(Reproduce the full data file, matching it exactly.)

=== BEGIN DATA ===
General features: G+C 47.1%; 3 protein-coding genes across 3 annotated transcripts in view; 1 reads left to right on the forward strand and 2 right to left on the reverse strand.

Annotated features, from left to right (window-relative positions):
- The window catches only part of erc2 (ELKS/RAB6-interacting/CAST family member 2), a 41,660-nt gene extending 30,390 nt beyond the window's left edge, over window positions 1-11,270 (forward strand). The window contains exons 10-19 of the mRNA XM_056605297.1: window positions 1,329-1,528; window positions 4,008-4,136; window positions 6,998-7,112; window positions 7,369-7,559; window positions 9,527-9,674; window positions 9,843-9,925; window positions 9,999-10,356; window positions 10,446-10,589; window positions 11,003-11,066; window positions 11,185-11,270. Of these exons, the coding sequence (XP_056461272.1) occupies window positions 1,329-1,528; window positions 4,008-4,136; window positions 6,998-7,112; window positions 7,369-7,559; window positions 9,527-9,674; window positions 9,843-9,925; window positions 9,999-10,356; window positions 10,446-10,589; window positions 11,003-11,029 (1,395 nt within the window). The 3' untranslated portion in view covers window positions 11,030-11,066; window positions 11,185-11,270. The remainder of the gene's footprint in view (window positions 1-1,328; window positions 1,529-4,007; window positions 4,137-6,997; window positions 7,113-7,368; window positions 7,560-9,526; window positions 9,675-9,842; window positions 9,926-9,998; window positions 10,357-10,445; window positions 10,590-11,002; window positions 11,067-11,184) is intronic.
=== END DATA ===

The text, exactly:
General features: G+C 47.1%; 3 protein-coding genes across 3 annotated transcripts in view; 1 reads left to right on the forward strand and 2 right to left on the reverse strand.

Annotated features, from left to right (window-relative positions):
- The window catches only part of erc2 (ELKS/RAB6-interacting/CAST family member 2), a 41,660-nt gene extending 30,390 nt beyond the window's left edge, over window positions 1-11,270 (forward strand). The window contains exons 10-19 of the mRNA XM_056605297.1: window positions 1,329-1,528; window positions 4,008-4,136; window positions 6,998-7,112; window positions 7,369-7,559; window positions 9,527-9,674; window positions 9,843-9,925; window positions 9,999-10,356; window positions 10,446-10,589; window positions 11,003-11,066; window positions 11,185-11,270. Of these exons, the coding sequence (XP_056461272.1) occupies window positions 1,329-1,528; window positions 4,008-4,136; window positions 6,998-7,112; window positions 7,369-7,559; window positions 9,527-9,674; window positions 9,843-9,925; window positions 9,999-10,356; window positions 10,446-10,589; window positions 11,003-11,029 (1,395 nt within the window). The 3' untranslated portion in view covers window positions 11,030-11,066; window positions 11,185-11,270. The remainder of the gene's footprint in view (window positions 1-1,328; window positions 1,529-4,007; window positions 4,137-6,997; window positions 7,113-7,368; window positions 7,560-9,526; window positions 9,675-9,842; window positions 9,926-9,998; window positions 10,357-10,445; window positions 10,590-11,002; window positions 11,067-11,184) is intronic.